- - Tuesday, July 22, 2014

In my youth, I would try to find a grassy field and look up at the clouds in the clear, blue sky. Every so often, I would start thinking to myself, “I wonder if we’re really the only people in the universe?”

I’m sure many of you did the same thing. I also wouldn’t be surprised if you ultimately reached the same conclusion that I did: Yes, we’re alone.

From Roswell to the Phoenix Lights, our world has been inundated with a wide variety of tall tales about space aliens, abductions and UFO sightings. Most people involved in these cases appear to have been genuinely crazy, although a tiny handful have seemed quite normal. Their stories about outer space continue to intrigue our society, and have led to media interviews, TV specials and the occasional Hollywood movie.

Interestingly, the July 2014 edition of National Geographic magazine contained an intellectually stimulating article by author Michael D. Lemonick titled, “The Hunt for Life Beyond Earth.” Starting with radio astronomer Frank Drake’s famous 1961 equation estimating the number of extraterrestrial civilizations in the Milky Way galaxy, researchers have spent countless numbers of hours trying to determine whether there really is alien life.

As Mr. Lemonick wrote, “astronomers have confirmed nearly two thousand so-called exoplanets, ranging in size from smaller than Earth to bigger than Jupiter.” While they acknowledge that “[n]one of these planets is an exact match for Earth scientists are confident they’ll find one that is before too long. Based on the discoveries of somewhat larger planets made to date, astronomers recently calculated that more than a fifth of stars like the sun harbor habitable, Earthlike planets. Statistically speaking, the nearest one could be a mere 12 light-years away, which is practically next door in cosmic terms.”

Meanwhile, some Harvard University astrobiologists are “investigating a possibility that sounds more like science fiction than science.” Mr. Lemonick pointed out the primary focus of discovering “life on other worlds, like life on Earth,” is that it “will be built from complex molecules that incorporate carbon as an essential part of their structures — and use water as a solvent.” What if that’s not the case? Hence, this research team “is looking at alternate biologies that could plausibly exist on distant worlds, where, for instance, a sulfur cycle might replace the carbon cycle that dominates terrestrial biology.”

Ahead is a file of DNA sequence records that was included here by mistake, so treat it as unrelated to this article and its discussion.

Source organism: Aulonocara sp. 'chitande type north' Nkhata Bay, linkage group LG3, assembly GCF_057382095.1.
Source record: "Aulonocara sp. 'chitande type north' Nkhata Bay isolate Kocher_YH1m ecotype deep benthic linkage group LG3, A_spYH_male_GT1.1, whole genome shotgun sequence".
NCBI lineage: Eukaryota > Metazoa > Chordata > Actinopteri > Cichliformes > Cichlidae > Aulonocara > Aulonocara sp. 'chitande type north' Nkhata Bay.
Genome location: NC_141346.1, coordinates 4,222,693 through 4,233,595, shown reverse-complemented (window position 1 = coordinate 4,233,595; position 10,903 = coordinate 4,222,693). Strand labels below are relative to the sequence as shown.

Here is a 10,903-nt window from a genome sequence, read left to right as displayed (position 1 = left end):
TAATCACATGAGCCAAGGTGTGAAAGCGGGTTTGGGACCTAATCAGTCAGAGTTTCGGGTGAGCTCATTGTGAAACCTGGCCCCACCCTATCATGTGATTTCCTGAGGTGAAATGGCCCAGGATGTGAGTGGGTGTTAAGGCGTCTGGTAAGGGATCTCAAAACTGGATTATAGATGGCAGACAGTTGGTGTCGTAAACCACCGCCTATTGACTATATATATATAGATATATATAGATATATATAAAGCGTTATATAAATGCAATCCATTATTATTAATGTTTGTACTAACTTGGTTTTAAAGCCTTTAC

It’s a fascinating topic. Still, I don’t believe there is, or has ever been, advanced life on other planets. I doubt we’ll ever find evidence to the contrary.

This has nothing to do with personal faith (I’m not religious), or a strong position on evolutionism versus creationism. There doesn’t even seem to be a general consensus on these matters. As some readers of The Washington Times may be aware, the Rev. Jose Gabriel Funes, a Jesuit priest, astronomer and director of the Vatican Observatory, actually told the Vatican newspaper L’Osservatore Romano in 2008, “How can we rule out that life may have developed elsewhere? Just as there is a multitude of creatures on Earth, there could be other beings, even intelligent ones, created by God. This does not contradict our faith, because we cannot put limits on God’s creative freedom.”

I don’t happen to agree with Father Funes’ position, but if the Vatican is willing to discuss this issue in a reasonable fashion — it even sponsored a 2009 conference on what alien life could mean for the Catholic Church — there’s no reason for me to be completely dogmatic, either.

That’s why I have always been willing to accept the possibility, as reputable scientists have previously suggested, that there could be, or could have been, tiny extraterrestrial microorganisms.

NASA held a widely viewed televised news conference in 2010 to unveil information about “the first known microorganism on Earth able to thrive and reproduce using the toxic chemical arsenic.” This was a groundbreaking historical event that helped transform our definition of life on Earth.

It’s certainly possible that space exploration could help us discover the existence of extraterrestrial microorganisms that could change our definition of the universe, too.

While there’s nothing else out there, in my opinion, I don’t think there’s any harm in continuing to discuss this issue. Studying this particular theory, and organizing future space missions to other planets to see if there is — or was — any validity to it, is worthy of greater intellectual discourse.

It’s worth keeping an open mind about the remote possibility of extraterrestrial microorganisms. When it comes to flying saucers and little green men, not so much.

Michael Taube is a contributor to The Washington Times.

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